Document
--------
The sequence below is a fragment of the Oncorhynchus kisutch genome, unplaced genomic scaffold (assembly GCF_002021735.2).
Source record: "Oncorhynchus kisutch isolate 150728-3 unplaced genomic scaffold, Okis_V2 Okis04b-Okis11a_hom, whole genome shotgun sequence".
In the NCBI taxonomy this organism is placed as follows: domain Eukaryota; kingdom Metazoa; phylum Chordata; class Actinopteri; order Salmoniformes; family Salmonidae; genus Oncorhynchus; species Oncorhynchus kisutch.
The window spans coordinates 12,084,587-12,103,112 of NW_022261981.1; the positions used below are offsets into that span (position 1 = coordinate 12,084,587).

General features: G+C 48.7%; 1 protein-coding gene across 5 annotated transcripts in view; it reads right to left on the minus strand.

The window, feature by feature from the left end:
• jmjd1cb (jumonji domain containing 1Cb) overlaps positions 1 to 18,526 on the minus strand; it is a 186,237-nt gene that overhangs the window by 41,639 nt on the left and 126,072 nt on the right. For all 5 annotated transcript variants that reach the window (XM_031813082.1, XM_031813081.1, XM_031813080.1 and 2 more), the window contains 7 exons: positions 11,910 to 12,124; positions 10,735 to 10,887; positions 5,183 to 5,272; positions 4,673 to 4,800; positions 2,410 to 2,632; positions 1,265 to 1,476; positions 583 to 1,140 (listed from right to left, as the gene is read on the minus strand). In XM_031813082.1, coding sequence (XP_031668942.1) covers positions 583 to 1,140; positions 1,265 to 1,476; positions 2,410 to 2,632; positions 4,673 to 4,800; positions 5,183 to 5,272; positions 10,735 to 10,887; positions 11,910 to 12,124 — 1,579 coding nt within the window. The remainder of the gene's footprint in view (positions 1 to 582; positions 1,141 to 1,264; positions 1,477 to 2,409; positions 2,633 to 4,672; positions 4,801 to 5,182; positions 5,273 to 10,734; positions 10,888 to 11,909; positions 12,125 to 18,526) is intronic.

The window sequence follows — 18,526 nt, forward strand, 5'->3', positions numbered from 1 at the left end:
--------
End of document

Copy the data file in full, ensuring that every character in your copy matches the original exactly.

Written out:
The sequence below is a fragment of the Oncorhynchus kisutch genome, unplaced genomic scaffold (assembly GCF_002021735.2).
Source record: "Oncorhynchus kisutch isolate 150728-3 unplaced genomic scaffold, Okis_V2 Okis04b-Okis11a_hom, whole genome shotgun sequence".
In the NCBI taxonomy this organism is placed as follows: domain Eukaryota; kingdom Metazoa; phylum Chordata; class Actinopteri; order Salmoniformes; family Salmonidae; genus Oncorhynchus; species Oncorhynchus kisutch.
The window spans coordinates 12,084,587-12,103,112 of NW_022261981.1; the positions used below are offsets into that span (position 1 = coordinate 12,084,587).

General features: G+C 48.7%; 1 protein-coding gene across 5 annotated transcripts in view; it reads right to left on the minus strand.

The window, feature by feature from the left end:
• jmjd1cb (jumonji domain containing 1Cb) overlaps positions 1 to 18,526 on the minus strand; it is a 186,237-nt gene that overhangs the window by 41,639 nt on the left and 126,072 nt on the right. For all 5 annotated transcript variants that reach the window (XM_031813082.1, XM_031813081.1, XM_031813080.1 and 2 more), the window contains 7 exons: positions 11,910 to 12,124; positions 10,735 to 10,887; positions 5,183 to 5,272; positions 4,673 to 4,800; positions 2,410 to 2,632; positions 1,265 to 1,476; positions 583 to 1,140 (listed from right to left, as the gene is read on the minus strand). In XM_031813082.1, coding sequence (XP_031668942.1) covers positions 583 to 1,140; positions 1,265 to 1,476; positions 2,410 to 2,632; positions 4,673 to 4,800; positions 5,183 to 5,272; positions 10,735 to 10,887; positions 11,910 to 12,124 — 1,579 coding nt within the window. The remainder of the gene's footprint in view (positions 1 to 582; positions 1,141 to 1,264; positions 1,477 to 2,409; positions 2,633 to 4,672; positions 4,801 to 5,182; positions 5,273 to 10,734; positions 10,888 to 11,909; positions 12,125 to 18,526) is intronic.

The window sequence follows — 18,526 nt, forward strand, 5'->3', positions numbered from 1 at the left end: